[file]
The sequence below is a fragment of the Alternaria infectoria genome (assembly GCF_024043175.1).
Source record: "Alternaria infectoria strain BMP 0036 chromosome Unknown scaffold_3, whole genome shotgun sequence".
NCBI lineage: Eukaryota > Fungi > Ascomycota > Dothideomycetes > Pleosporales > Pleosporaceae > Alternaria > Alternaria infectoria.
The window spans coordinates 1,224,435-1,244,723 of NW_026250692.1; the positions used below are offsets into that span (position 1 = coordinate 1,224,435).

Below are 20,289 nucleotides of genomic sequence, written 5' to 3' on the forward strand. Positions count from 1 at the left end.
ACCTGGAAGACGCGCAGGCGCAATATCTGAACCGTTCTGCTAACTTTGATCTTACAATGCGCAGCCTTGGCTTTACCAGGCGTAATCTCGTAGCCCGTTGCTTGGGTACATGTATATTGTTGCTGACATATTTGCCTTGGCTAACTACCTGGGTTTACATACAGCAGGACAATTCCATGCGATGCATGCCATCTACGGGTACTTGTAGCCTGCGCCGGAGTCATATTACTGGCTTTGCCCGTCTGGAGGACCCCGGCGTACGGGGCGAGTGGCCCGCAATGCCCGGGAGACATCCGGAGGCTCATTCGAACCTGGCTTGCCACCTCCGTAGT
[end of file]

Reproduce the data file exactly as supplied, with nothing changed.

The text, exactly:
The sequence below is a fragment of the Alternaria infectoria genome (assembly GCF_024043175.1).
Source record: "Alternaria infectoria strain BMP 0036 chromosome Unknown scaffold_3, whole genome shotgun sequence".
NCBI lineage: Eukaryota > Fungi > Ascomycota > Dothideomycetes > Pleosporales > Pleosporaceae > Alternaria > Alternaria infectoria.
The window spans coordinates 1,224,435-1,244,723 of NW_026250692.1; the positions used below are offsets into that span (position 1 = coordinate 1,224,435).

Below are 20,289 nucleotides of genomic sequence, written 5' to 3' on the forward strand. Positions count from 1 at the left end.
ACCTGGAAGACGCGCAGGCGCAATATCTGAACCGTTCTGCTAACTTTGATCTTACAATGCGCAGCCTTGGCTTTACCAGGCGTAATCTCGTAGCCCGTTGCTTGGGTACATGTATATTGTTGCTGACATATTTGCCTTGGCTAACTACCTGGGTTTACATACAGCAGGACAATTCCATGCGATGCATGCCATCTACGGGTACTTGTAGCCTGCGCCGGAGTCATATTACTGGCTTTGCCCGTCTGGAGGACCCCGGCGTACGGGGCGAGTGGCCCGCAATGCCCGGGAGACATCCGGAGGCTCATTCGAACCTGGCTTGCCACCTCCGTAGT